• Fats are also high in calories. On an average 100 g of cooking oil provides 900 calories. Fats are functions like reserve energy that is readily available for use during the times of starvation, illnesses and cold-weather conditions.

  • In fact, fats and oils high in mono-unsaturated fats as in olive, canola, peanut, sesame, etc., help lower LDL-cholesterol in the blood.

Limitations of fats and oils

Apart from the need for fat-soluble vitamins and essential fatty acids, there is no specific requirement for dietary fats and oils as long as the diet provides adequate nutrients for energy. Excess carbohydrates in the form of glucose ultimately convert into fatty acids under the influence of insulin hormone. Those who consume omega-6 and omega-3 fats at the ratio of more than 10:1 should compensate by consuming omega-3 rich foods like fish, greens and algae.

Excess fats in the diet circulate as triglycerides and cholesterol in the blood. These components deposit at various proportions in different organs and tissues inside our body leading to obesity, coronary artery disease, diabetes, peripheral vascular disease, stroke, etc.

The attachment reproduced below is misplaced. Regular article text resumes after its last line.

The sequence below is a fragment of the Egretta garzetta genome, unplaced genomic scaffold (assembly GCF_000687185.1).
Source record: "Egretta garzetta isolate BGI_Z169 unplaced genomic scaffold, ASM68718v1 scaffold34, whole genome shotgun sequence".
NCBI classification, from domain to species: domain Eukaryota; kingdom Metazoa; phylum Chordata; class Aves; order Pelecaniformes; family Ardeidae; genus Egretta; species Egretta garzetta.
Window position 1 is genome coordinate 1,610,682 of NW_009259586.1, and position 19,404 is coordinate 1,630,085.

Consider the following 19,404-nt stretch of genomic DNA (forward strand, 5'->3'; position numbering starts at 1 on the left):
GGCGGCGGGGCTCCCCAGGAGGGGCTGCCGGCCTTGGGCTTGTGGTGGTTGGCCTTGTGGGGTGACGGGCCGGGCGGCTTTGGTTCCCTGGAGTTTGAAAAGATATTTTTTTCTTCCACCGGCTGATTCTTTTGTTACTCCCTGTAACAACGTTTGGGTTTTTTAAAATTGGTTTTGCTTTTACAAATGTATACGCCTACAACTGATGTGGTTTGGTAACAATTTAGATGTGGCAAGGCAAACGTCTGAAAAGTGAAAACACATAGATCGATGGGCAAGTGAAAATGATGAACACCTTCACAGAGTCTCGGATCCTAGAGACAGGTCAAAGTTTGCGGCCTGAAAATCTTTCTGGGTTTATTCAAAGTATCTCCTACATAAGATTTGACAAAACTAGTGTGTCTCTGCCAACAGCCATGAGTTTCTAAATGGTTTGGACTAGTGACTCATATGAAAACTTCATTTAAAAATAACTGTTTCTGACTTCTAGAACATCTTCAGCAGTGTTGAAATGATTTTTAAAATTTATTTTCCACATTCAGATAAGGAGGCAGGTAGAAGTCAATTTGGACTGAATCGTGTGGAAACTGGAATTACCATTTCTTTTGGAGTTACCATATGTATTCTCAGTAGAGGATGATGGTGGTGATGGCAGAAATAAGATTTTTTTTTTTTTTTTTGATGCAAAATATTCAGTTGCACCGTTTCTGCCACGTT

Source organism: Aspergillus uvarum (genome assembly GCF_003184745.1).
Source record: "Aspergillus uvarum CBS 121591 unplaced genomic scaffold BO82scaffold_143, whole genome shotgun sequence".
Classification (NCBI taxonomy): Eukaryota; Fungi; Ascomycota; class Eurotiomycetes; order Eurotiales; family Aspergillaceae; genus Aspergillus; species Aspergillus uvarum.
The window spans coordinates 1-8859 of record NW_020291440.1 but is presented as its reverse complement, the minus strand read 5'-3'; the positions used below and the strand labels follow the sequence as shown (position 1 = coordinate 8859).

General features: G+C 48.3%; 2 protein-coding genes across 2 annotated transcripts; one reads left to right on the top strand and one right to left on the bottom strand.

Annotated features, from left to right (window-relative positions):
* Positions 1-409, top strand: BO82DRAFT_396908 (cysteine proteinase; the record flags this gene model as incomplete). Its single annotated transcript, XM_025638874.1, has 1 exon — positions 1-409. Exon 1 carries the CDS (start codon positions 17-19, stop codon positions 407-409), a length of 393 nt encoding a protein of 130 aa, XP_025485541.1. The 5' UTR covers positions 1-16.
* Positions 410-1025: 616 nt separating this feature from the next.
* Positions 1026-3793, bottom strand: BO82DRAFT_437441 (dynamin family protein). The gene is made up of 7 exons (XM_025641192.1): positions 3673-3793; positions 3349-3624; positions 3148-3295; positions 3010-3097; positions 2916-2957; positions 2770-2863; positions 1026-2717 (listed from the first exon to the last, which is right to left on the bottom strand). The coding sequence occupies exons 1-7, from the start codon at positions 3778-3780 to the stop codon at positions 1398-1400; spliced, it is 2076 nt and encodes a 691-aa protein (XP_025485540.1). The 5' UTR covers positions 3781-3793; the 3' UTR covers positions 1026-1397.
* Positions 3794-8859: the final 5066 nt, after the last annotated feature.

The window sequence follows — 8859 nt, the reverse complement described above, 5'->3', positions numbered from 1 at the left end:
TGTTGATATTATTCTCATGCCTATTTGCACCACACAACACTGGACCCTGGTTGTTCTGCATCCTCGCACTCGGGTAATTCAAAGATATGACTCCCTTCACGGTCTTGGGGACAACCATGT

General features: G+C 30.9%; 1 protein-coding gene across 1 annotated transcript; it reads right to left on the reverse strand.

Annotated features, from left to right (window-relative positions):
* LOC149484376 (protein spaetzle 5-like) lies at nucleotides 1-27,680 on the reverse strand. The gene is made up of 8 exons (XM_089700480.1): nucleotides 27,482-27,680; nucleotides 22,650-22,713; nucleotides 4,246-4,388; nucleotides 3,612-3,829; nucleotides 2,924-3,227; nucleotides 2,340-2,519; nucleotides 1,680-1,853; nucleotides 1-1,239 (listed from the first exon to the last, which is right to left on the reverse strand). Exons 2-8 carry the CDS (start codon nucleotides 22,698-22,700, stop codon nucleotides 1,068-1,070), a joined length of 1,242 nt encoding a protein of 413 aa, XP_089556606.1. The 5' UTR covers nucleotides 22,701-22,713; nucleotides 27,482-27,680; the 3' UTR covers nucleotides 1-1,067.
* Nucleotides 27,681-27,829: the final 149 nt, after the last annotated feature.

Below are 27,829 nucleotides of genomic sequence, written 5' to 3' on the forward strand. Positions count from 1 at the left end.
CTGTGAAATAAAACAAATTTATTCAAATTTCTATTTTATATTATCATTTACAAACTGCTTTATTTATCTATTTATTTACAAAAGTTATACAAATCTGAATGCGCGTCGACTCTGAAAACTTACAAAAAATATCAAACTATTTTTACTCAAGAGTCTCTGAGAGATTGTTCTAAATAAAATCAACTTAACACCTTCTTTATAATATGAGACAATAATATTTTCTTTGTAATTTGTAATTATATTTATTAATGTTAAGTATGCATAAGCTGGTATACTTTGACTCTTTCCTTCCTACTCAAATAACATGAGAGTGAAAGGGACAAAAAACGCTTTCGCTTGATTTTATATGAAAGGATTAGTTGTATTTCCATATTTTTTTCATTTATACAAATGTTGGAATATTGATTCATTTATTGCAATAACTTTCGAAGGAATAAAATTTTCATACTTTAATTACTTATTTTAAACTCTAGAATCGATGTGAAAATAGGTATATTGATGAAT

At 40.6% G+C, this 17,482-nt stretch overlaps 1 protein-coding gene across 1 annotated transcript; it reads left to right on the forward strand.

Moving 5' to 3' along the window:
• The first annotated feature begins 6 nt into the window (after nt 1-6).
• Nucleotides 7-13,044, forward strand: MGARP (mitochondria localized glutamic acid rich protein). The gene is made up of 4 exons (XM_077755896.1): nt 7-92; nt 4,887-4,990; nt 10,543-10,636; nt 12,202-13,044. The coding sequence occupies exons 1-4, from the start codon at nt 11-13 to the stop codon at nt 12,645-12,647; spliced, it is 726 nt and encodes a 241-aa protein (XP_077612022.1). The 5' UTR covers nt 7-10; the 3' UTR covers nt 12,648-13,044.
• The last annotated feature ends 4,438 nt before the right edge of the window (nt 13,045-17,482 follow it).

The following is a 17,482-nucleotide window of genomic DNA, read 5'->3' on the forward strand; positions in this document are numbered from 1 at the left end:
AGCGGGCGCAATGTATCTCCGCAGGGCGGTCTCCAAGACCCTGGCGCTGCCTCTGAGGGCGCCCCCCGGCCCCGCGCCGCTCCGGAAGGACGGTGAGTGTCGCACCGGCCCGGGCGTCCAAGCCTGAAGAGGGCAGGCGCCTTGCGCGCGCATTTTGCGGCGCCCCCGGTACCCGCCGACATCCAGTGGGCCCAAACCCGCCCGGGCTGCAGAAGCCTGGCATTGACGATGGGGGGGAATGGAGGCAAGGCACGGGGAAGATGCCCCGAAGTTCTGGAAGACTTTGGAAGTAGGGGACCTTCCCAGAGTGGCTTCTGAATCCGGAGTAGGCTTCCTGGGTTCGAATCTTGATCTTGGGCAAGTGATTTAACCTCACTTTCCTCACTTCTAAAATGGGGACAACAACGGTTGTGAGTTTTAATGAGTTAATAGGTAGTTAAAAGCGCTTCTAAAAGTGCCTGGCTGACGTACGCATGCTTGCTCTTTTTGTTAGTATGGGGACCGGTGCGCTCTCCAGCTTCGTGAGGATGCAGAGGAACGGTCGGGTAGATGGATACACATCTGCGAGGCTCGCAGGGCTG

Although the average American diet contains 35-40% of calories as fat, most current recommendations are to limit dietary fat to 30% or less of total calories. No more than 5-10% of energy should come from saturated fats, 10% should be from mono-unsaturated and another 10% from poly-unsaturated fatty acids.

Below is the table with in-depth analysis of some of commonly used dietary fats and oils:-

Item SFA% MUFA% PUFA% ω-6 to ω-3 ratio Remarks
Canola oil 8 61 21 10 2:1 Recommended
Flax seed oil 9 18 16 57 1:3.5 Recommended
Safflower oil 10 13 77 0 77:0 Somewhat recommended
Sunflower oil 11 20 69 0 69:0 Somewhat recommended
Corn oil 13 25 61 1 61:1 Somewhat recommended
Olive oil 14 77 8 1 8:1 Highly recommended
Soybean oil 15 25 53 7 8:1 Recommended
Sesame oil 15 42 43 0 43:0 Recommended
Peanut oil 18 49 33 0 33:0 Recommended
Salmon fat 24 34 0 42 0:42 Recommended somewhat
Cottonseed oil 27 19 54 0 54:0 Recommended somewhat
Chicken fat 32 47 21 0 21:0 Recommended somewhat
Palm oil 40 48 11 1 11:1 Recommended somewhat
Pork fat 41 48 11 0 11:0 Not Recommended
Beef tallow 47 53 0 0 0:0 Not Recommended
Cocoa butter 64 36 0 0 0:0 Not Recommended
Butter 69 31 0 0 0:0 Not Recommended
Cheese 70 30 0 0 0:0 Not Recommended
Hydrogenated- vegetable oil 19 30 0 0 0:0 Not Recommended
Coconut oil 92 6 1.6 0.4 4:1 Not Recommended

SFA= Saturated fatty acids

MUFA= Mono-unsaturated fatty acids

PUFA= Poly-unsaturated fatty acids

ω-3= Omega 3 fatty acids

ω-6= Omega 6 fatty acids

<<-Read on Essential fatty acids.

<<-Read on Trans fats.

<<-Back to Home page from fats and oils.

Further reading and References:

U.S. Department of Agriculure-Trans fats